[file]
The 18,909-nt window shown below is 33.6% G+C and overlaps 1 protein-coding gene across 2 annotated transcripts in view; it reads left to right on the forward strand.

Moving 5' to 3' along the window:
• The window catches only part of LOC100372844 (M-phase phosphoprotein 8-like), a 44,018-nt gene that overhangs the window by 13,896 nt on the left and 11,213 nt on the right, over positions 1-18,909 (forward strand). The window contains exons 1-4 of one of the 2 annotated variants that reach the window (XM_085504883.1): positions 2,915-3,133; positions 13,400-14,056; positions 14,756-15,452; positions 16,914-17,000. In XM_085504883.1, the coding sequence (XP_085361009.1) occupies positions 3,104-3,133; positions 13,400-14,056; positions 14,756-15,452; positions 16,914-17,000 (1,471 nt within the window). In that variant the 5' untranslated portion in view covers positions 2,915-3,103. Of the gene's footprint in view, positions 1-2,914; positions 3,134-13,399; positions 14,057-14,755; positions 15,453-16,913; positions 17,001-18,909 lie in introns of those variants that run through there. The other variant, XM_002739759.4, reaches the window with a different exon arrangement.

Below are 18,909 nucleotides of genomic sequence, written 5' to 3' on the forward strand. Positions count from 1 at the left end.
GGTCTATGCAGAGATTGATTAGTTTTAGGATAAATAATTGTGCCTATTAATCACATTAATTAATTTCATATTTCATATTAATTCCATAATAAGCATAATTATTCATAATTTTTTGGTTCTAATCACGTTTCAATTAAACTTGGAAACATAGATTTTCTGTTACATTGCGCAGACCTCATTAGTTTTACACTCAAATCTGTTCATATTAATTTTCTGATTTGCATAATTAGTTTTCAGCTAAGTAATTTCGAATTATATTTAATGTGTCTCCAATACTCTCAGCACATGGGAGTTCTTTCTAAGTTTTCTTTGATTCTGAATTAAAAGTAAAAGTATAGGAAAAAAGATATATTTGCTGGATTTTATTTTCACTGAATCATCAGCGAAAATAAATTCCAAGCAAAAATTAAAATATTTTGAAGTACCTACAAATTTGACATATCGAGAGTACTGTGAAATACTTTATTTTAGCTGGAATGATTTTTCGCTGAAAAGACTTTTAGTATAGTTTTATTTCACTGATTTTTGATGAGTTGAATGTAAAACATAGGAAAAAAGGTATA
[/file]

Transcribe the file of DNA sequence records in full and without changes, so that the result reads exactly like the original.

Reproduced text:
The 18,909-nt window shown below is 33.6% G+C and overlaps 1 protein-coding gene across 2 annotated transcripts in view; it reads left to right on the forward strand.

Moving 5' to 3' along the window:
• The window catches only part of LOC100372844 (M-phase phosphoprotein 8-like), a 44,018-nt gene that overhangs the window by 13,896 nt on the left and 11,213 nt on the right, over positions 1-18,909 (forward strand). The window contains exons 1-4 of one of the 2 annotated variants that reach the window (XM_085504883.1): positions 2,915-3,133; positions 13,400-14,056; positions 14,756-15,452; positions 16,914-17,000. In XM_085504883.1, the coding sequence (XP_085361009.1) occupies positions 3,104-3,133; positions 13,400-14,056; positions 14,756-15,452; positions 16,914-17,000 (1,471 nt within the window). In that variant the 5' untranslated portion in view covers positions 2,915-3,103. Of the gene's footprint in view, positions 1-2,914; positions 3,134-13,399; positions 14,057-14,755; positions 15,453-16,913; positions 17,001-18,909 lie in introns of those variants that run through there. The other variant, XM_002739759.4, reaches the window with a different exon arrangement.

Below are 18,909 nucleotides of genomic sequence, written 5' to 3' on the forward strand. Positions count from 1 at the left end.
GGTCTATGCAGAGATTGATTAGTTTTAGGATAAATAATTGTGCCTATTAATCACATTAATTAATTTCATATTTCATATTAATTCCATAATAAGCATAATTATTCATAATTTTTTGGTTCTAATCACGTTTCAATTAAACTTGGAAACATAGATTTTCTGTTACATTGCGCAGACCTCATTAGTTTTACACTCAAATCTGTTCATATTAATTTTCTGATTTGCATAATTAGTTTTCAGCTAAGTAATTTCGAATTATATTTAATGTGTCTCCAATACTCTCAGCACATGGGAGTTCTTTCTAAGTTTTCTTTGATTCTGAATTAAAAGTAAAAGTATAGGAAAAAAGATATATTTGCTGGATTTTATTTTCACTGAATCATCAGCGAAAATAAATTCCAAGCAAAAATTAAAATATTTTGAAGTACCTACAAATTTGACATATCGAGAGTACTGTGAAATACTTTATTTTAGCTGGAATGATTTTTCGCTGAAAAGACTTTTAGTATAGTTTTATTTCACTGATTTTTGATGAGTTGAATGTAAAACATAGGAAAAAAGGTATA